Sunday, April 8, 2012

Kata: perception and experience

At a training session a couple of weeks ago sensei asked some of the black belts to critique her Hangetsu kata. One of my fellow yudansha suggested that the first set of moves did not come across as strong enough, perhaps lacking the dynamic tension that usually accompanies the techniques. Sensei took the point but said that she was engaging the tension and felt it, and this brings up an aspect of kata that I feel quite strongly about - the experience of doing a kata for yourself against the perception of an outsider who can mostly only view the kata as a performance.

My belief is that kata is not a performance for others, which is why I'm not interested in competition karate (and I'm not saying there is no skill in competition kata - of course there is). I'm not fanatical about ending on exactly the same spot on which I started the kata, and I don't consider my kata a failure if I put in an extra shuffle into an attacking technique, or if I occasionally target a nukite at the throat rather than the solar plexus.

What matters is how it feels to me as I fight along the embusen. I use the word 'fight' here quite deliberately. When I do a kata, it is a fight. I am delivering fighting techniques in order to practice them in movement, but I also take on a serious martial attitude and try to put 100% into every technique. I 'see' the enemy, I imagine the move against an invisible force. The fight is internal.

I said that I don't necessarily do every technique perfectly, but I do attempt to. That is also part of the fight - overcoming my physical failings to try and execute the moves with precision as best as I can. Technical perfection is not the be-all and end-all of kata, but you shouldn't use that as an excuse for bad technique. You know when you've missed the mark, or when you've 'phoned it in', and when you do, the only loser is yourself.

In relation to that, this is not a defence against criticism or constructive comments, which are helpful - and a good teacher or fellow student can always point out areas of improvment. If I felt that a mae geri I did within a kata felt particularly strong, but someone later pointed out that my heel was off the ground, I would note that and next time try to combine the strong front kick with better stability - the fight goes on. Similarly, if sensei felt she was putting in good dynamic tension, but her sempai suggested it could be better, that will make her question her technique and focus on it next time.

Still, we've all seen those YouTube comments where the writer criticises the performance (and it becomes a performance as soon as it is for the benefit of a viewer, even if unintended) because a fist is an inch too high, or the move appears to lack kime, and I think the majority of those comments show a lack of understanding of what kata is really about. They are interested only in show, and kata is not show.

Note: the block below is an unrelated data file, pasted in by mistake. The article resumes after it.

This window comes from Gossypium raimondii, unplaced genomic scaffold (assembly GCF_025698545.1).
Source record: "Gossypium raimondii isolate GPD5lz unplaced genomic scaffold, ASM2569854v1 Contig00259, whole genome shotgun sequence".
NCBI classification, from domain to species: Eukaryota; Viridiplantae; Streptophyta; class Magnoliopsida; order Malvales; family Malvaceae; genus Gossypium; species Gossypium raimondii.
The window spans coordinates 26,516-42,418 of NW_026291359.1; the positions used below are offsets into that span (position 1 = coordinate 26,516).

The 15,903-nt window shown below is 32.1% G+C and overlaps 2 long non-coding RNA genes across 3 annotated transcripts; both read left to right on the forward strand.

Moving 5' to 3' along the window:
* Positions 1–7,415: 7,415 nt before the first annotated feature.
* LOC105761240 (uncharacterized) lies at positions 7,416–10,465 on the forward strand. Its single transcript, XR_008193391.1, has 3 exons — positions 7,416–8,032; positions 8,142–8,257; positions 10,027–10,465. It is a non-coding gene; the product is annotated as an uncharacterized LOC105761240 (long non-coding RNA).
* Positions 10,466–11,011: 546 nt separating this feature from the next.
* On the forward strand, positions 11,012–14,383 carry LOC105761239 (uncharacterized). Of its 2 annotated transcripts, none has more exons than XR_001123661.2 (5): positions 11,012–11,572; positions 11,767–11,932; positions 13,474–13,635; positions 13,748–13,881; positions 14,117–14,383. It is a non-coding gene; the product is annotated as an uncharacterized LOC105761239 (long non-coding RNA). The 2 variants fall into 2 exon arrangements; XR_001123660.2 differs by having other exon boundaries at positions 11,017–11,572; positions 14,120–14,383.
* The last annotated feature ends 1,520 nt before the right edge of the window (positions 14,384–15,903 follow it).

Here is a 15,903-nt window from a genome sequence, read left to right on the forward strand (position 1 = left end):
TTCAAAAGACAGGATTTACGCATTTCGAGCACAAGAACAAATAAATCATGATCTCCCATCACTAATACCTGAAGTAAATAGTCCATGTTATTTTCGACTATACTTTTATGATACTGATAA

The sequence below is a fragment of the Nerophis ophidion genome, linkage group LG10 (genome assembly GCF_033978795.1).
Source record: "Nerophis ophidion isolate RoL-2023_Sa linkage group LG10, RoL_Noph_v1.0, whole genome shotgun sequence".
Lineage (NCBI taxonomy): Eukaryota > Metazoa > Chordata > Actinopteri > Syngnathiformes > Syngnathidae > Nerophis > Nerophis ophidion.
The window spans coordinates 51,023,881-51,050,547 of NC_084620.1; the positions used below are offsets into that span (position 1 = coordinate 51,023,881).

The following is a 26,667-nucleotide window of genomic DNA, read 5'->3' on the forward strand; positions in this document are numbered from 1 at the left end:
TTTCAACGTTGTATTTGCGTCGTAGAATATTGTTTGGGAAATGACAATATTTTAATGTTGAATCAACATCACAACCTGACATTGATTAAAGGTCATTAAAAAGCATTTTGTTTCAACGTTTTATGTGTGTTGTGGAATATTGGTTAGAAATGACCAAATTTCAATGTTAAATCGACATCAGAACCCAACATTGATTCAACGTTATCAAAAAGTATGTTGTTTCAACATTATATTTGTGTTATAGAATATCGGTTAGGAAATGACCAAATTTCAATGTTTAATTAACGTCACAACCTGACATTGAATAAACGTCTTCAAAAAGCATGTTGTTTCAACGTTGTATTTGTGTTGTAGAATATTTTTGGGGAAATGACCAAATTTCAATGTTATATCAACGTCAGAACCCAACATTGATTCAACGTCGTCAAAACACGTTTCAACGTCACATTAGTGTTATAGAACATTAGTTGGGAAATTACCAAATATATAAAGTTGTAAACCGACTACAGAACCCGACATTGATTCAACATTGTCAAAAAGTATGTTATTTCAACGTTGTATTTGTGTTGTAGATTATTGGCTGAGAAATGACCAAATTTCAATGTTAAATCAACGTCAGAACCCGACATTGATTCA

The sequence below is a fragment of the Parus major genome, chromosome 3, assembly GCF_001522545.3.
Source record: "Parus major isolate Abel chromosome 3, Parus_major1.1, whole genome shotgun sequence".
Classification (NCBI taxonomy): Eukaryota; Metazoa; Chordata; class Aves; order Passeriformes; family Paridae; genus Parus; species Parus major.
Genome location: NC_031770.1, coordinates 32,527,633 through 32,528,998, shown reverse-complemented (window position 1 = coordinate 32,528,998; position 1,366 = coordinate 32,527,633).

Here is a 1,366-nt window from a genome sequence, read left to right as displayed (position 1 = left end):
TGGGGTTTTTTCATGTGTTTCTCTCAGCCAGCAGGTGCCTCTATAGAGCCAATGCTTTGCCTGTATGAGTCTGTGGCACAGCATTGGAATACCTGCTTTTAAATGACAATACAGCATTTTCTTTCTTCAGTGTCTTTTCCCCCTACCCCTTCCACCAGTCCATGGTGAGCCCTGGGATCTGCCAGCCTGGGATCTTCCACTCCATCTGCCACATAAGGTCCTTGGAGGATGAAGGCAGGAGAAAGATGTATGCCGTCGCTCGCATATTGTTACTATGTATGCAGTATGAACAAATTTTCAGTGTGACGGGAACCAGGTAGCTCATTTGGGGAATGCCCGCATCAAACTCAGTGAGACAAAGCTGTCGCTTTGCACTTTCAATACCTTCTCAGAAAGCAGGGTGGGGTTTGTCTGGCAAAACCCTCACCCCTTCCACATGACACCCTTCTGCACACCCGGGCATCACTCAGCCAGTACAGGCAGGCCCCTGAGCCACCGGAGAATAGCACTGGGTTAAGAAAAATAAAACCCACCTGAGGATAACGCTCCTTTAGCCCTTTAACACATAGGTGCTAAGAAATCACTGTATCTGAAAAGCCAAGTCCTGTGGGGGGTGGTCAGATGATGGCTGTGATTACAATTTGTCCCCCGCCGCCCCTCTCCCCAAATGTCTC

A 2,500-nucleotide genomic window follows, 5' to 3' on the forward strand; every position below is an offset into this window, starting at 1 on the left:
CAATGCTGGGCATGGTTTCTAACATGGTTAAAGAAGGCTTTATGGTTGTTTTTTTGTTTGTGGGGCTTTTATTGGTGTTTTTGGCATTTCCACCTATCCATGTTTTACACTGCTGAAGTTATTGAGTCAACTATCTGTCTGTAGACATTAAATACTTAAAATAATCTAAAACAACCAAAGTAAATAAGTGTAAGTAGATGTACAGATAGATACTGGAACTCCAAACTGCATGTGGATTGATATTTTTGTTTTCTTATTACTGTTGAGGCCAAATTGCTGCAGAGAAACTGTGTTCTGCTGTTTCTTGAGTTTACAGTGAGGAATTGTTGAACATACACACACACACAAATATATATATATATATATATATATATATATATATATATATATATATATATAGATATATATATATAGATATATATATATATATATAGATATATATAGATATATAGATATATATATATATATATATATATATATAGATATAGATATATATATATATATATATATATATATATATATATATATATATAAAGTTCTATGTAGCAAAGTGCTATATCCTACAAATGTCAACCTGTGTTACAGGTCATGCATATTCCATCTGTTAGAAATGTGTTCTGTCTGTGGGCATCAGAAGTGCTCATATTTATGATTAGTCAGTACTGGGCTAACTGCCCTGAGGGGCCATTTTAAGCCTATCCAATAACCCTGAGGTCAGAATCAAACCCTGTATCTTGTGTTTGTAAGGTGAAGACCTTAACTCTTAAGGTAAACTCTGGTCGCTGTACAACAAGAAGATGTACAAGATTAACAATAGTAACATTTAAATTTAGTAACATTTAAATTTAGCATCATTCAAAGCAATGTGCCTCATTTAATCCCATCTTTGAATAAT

Many of these comments are from students of one style criticising another style that they don't understand, or are totally ignorant about. Just look at the comments under almost any Shotokai kata ...

"... it's like a poor japanese imitation of tai chi, except tai chi would whup your ass... go learn a real style"
"umm but wheres the impact?"
"His limbs are a bit flimsy, more hard work on overall basics, speed and Kimi, and it will be there."
"Is this a joke?..."
"... no kime! this is a power kata not a dance?"
"looks like shotokan ... but with no effort, my 9 year old does it like that"

All these commenters are showing, in my opinion, is their ignorance of another style and, probably, a bit of self-delusion about their own ability too!

Another aspect is the physical limitations of the person doing the kata. A person who can only kick knee-high is doing no less of a kata than someone who shows off by doing all their yoko-geri a foot above their own head level. No two people have the same physical ability, no two people do a kata the same way.

I am always pleased when I finish a kata and felt my techniques were nearly faultless, when every punch snapped and my kicks felt as though they could take someone's head off; when I jumped and spun and landed like a cat, and when my kime caused a glance or two. Rare, but nice. I have also had a kata recorded on video that felt as though it was a real battle, where I lived every technique, and then viewed it later to see it looked about as vibrant as a wet fish (that's another thing about video, of course, it automatically strips off a layer or two of vibrancy no matter how good the kata).

There's always room for improvement, but kata aren't for collecting on video to impress - what matters is the sweat and intention and what it adds to me as a karateka, how it improves me, not how it entertains or impresses others.

It's nice to see a showy kata, but it's a diversion. Kata is all about making yourself better.

There are two different things going on here.

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